I suppose, as so often, I’d better open with an apology for the long absence. There’s been a lot going on, connectivity here is dodgy and, well, other excuses that I don’t imagine you’re interested in. After the makes dial-up look quick speeds of Nepal and the price fixing of the Pokhara Cyber Association, which set every café in the city at nearly three times the rate we were paying in Kathmandu, the internet cafés in India are a welcome relief. Sadly tough, the computers themselves are often still painfully slow. For the first time a café with half an awareness of computer security meant I was unable to patch Firefox to 3.x, so tried using (the surprisingly installed) Google Chrome instead. As a first experience with the software, it wasn’t pleasant—presumably because of it’s practice of running every tab as a separate process. When I’m being charged by the minute for access I like to try and do any many things as possible at once. One day I’ll find an internet café properly equipped with Macs, and that will be a glorious day indeed.
We arrived in India on November 17th, the day before our Nepalese visas expired. Leaving by bus from the border town of Banbassa the first obvious difference was the presence of railways. The second was the fascinating array of English language signage. From the board just up from a level crossing warning train drivers to be wary of elephants on the line through the poetic practicality of “we like you but not your speed” and “speed thrills but kills” to the direct quotes from western lyricists found on traffic signs of the winding roads up to Uttarakhand’s hill stations. The hi-vis “school zone” sign in Mussoorie, though, did make me think more of the Bexhill refugee compound than anywhere I’d actually want to send my children.
We spent our first two nights in India in Nainital, which felt rather like having spent two and a half months on the road only to find ourselves at home. Lonely Planet describes it as a town founded by homesick Brits reminded of the Cumbrian Lake District. The hills are somewhat higher than anything in Britain, but the comparison’s not unfair. The Victorian iron railings along the lakeside promenade seemed more Sussex seaside resort than Uttarakhand hill town. Even the voices overheard in cafés seemed to speak with a British Indian accent, and church bells rang out across the lake at night. I think a lake is something Bradford’s missing. The colonial legacy seemed to have left more European denomination churches than “local” religion. I did manage to make a brief visit to the Catholic church, and encountered a spiritual presence there that I’ve not felt in countless Buddhist or Hindu temples. Maybe it’s because it was a serving place of worship not a museum, or maybe I’m just conditioned to react in a certain way to enormous crosses.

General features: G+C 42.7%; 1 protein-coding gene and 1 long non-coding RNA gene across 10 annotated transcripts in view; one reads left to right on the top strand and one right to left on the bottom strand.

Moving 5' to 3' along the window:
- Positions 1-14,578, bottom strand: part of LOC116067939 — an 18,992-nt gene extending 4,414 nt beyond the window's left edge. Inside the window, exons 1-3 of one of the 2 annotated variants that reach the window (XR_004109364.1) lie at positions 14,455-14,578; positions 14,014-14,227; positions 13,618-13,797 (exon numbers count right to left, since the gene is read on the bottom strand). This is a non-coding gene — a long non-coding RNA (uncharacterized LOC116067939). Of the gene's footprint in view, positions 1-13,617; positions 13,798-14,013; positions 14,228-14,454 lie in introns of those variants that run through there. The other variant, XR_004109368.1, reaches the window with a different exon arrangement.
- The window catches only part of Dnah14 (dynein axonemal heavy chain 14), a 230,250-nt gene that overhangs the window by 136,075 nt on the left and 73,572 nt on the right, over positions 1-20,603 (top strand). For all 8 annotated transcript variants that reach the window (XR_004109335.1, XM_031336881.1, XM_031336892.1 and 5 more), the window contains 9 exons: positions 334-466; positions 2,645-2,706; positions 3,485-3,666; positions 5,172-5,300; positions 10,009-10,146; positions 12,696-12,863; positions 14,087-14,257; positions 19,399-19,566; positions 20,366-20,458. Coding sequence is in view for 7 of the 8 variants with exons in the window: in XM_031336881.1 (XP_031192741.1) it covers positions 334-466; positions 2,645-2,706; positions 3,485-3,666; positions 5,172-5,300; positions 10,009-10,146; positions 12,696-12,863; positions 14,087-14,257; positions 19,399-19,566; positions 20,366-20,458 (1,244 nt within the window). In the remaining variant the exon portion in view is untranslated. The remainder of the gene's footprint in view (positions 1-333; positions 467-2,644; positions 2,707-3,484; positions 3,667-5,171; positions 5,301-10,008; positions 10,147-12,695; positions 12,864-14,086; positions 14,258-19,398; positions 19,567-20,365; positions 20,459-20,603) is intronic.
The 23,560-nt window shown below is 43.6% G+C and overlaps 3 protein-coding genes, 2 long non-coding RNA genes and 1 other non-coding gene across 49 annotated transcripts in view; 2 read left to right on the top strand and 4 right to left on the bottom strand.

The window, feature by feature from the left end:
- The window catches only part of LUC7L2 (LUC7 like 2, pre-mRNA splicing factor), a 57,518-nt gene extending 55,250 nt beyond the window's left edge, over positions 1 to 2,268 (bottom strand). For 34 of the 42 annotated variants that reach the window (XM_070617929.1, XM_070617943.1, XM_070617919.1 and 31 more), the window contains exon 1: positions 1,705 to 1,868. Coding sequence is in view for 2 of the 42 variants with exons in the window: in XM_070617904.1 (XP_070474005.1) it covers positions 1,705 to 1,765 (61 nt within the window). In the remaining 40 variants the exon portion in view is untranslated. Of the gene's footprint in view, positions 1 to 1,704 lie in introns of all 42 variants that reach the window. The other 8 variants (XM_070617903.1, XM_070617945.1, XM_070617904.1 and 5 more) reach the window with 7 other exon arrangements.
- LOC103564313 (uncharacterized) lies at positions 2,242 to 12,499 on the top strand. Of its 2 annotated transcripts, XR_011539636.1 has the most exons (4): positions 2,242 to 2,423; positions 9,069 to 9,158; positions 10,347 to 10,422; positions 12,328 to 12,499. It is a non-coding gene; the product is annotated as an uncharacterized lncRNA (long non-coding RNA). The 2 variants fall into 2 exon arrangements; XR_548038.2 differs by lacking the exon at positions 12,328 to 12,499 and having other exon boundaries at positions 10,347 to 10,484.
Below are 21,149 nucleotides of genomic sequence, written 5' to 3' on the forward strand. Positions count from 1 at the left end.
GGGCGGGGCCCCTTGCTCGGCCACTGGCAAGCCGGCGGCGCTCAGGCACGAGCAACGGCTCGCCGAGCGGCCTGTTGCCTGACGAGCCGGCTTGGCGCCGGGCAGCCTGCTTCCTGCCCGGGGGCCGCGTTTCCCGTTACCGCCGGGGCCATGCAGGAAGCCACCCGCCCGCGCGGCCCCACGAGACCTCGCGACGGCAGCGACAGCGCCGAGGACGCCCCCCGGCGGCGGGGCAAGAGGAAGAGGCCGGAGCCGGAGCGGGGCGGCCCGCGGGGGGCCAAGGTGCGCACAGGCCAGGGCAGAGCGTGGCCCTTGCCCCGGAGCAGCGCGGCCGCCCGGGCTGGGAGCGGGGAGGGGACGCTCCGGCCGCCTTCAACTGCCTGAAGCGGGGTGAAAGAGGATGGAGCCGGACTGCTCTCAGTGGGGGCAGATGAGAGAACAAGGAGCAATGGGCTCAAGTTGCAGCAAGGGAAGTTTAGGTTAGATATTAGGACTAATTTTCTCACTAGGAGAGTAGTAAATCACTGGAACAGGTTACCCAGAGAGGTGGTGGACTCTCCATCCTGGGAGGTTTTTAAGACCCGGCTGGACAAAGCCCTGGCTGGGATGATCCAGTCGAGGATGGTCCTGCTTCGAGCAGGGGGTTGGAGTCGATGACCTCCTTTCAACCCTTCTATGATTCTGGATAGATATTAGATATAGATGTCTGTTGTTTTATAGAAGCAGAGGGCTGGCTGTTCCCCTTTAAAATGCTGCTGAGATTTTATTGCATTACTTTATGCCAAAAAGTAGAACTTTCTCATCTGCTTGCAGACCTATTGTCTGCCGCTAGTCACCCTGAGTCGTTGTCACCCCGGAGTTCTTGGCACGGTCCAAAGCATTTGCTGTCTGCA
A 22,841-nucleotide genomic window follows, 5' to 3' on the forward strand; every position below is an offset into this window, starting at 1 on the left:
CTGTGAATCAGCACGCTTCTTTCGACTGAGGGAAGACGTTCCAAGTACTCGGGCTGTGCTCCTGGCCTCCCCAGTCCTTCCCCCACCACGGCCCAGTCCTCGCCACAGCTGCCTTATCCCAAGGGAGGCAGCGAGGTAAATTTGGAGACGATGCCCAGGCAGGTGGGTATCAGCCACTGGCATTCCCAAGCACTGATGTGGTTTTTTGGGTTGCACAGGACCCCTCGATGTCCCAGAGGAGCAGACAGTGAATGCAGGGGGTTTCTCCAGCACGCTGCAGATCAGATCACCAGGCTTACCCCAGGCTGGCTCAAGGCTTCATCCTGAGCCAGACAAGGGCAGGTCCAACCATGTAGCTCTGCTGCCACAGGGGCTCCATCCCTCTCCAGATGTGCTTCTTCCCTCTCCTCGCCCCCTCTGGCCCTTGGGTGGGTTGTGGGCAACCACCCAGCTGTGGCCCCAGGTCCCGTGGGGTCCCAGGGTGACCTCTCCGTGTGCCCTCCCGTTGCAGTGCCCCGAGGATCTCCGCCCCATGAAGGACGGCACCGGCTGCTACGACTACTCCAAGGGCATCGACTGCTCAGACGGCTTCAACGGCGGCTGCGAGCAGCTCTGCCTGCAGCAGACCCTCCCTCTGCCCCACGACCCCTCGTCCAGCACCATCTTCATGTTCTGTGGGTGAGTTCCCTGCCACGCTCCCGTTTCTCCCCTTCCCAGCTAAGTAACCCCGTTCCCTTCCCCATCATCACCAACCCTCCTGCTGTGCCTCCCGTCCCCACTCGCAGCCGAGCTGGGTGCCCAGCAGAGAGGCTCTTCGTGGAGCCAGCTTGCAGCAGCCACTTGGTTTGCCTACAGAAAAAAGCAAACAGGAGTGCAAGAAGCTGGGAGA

From Nainital we moved on to the Navdanya farm near Dehradun. Navdanya is the biodiversity movement founded by Vandana Shiva. They have farms and seed banks all over India where they grow hundreds of crop varieties under threat from de facto extinction beneath the growing weight of industrial farming and patented plants. Seeds are available to organic farmers at no cost—they simply return a portion of their first harvest to the seed bank, keeping another portion to replant the following season. The Dehradun farm was Navdanya’s first, and is also the site of an alternative collage called Bija Vidyapeeth. We turned up hoping just to see the place and volunteer in the fields for a few days. We’d been told we’d have to leave after four days as there was a course starting. For four days we worked, and ate beautiful food with the regular staff sat on the floor of the kitchen. Virtually all the food was grown on the farm, and I enjoyed some of the best potatoes I’ve ever tasted. Every day I would look forward to the gyrating twists of steam that danced above my chai in the dawn light. From there it was a walk out to the fields, usually to harvest mustard, though I also got to put years of canal holidays to good use winding the winnowing fan. Actually living something of the agricultural life, if briefly, gave a fresh insight into some well known parables. I don’t know if it’s the same type of mustard Jesus was referring to, but I found it hard to imagine this stuff growing into a tree birds could nest in the branches of. Crawling through the fields squatted down, painful though it was, did however really show how the harvest is affected by by the soil, and the plants were noticeably different depending on whereabouts the seed had been cast. It was amusing to watch the Egrets waiting around in the empty fields, and then hopping into line behind the plough as it passed, churning up… whatever it is that egrets eat. I guess they’re probably a pest, stealing valuable worms or something from the soil.